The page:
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Role of elovl4 protein in the biosynthesis of docosahexaenoic Acid.
MedLine Citation:
PMID:  20238022     Owner:  NLM     Status:  In-Data-Review    
Abstract/OtherAbstract:
The disk membranes of retinal photoreceptor outer segments and other neuronal and reproductive tissues are enriched in docosahexaenoic acid (DHA, 22:6n3), which is essential for their normal function and development. The fatty acid condensing enzyme Elongation of Very Long chain fatty acids-4 (ELOVL4) is highly expressed in retina photoreceptors as well as other tissues with high 22:6n3 content. Mutations in the ELOVL4 gene are associated with autosomal dominant Stargardt-like macular dystrophy (STGD3) and results in synthesis of a truncated protein that cannot be targeted to the endoplasmic reticulum (ER), the site of fatty acid biosynthesis. Considering the abundance and essential roles of 22:6n3 in ELOVL4-expressing tissues (except the skin), it was proposed that the ELOVL4 protein may be involved in 22:6n3 biosynthesis. We tested the hypothesis that the ELOVL4 protein is involved in 22:6n3 biosynthesis by selectively silencing expression of the protein in the cone photoreceptors derived cell line 661 w and showed that the ELOVL4 protein is not involved in DHA biosynthesis from the short chain fatty acid precursors 18:3n3 and 22:5n3.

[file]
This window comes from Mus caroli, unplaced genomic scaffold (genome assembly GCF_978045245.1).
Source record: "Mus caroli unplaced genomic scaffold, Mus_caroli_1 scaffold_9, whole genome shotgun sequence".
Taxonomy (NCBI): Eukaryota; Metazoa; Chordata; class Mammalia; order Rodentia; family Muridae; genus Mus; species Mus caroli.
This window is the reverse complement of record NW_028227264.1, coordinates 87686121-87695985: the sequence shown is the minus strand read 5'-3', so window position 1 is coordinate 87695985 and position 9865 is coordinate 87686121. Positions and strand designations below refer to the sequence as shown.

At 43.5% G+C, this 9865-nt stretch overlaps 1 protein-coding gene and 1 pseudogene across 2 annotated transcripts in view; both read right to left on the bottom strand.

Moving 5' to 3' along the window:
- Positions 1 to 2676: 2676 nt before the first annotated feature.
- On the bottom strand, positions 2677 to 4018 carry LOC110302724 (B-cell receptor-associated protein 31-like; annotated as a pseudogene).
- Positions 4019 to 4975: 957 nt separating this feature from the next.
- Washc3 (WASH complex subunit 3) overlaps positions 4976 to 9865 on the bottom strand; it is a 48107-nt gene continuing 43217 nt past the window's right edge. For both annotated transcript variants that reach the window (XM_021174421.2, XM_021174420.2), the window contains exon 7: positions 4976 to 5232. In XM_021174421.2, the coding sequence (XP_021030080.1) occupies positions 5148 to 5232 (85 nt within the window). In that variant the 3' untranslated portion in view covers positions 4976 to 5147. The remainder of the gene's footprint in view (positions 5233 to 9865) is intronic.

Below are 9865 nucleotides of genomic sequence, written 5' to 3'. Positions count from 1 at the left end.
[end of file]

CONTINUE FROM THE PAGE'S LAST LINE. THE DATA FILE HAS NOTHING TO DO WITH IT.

Authors:
Martin-Paul Agbaga; Richard S Brush; Md Nawajes A Mandal; Michael H Elliott; Muayyad R Al-Ubaidi; Robert E Anderson
Publication Detail:
Type:  Journal Article    
Journal Detail:
Title:  Advances in experimental medicine and biology     Volume:  664     ISSN:  0065-2598     ISO Abbreviation:  Adv. Exp. Med. Biol.     Publication Date:  2010  
Date Detail:
Created Date:  2010-03-18     Completed Date:  -     Revised Date:  -    
Medline Journal Info:
Nlm Unique ID:  0121103     Medline TA:  Adv Exp Med Biol     Country:  United States    
Other Details:
Languages:  eng     Pagination:  233-42     Citation Subset:  IM    
Affiliation:
Department of Cell Biology, Dean McGee Eye Institute, University of Oklahoma Health Sciences Center, 608 Stanton L.Young Blvd, DMEI 409, Oklahoma, OK, 73104, USA, martin-paul-agbaga@ouhsc.edu.
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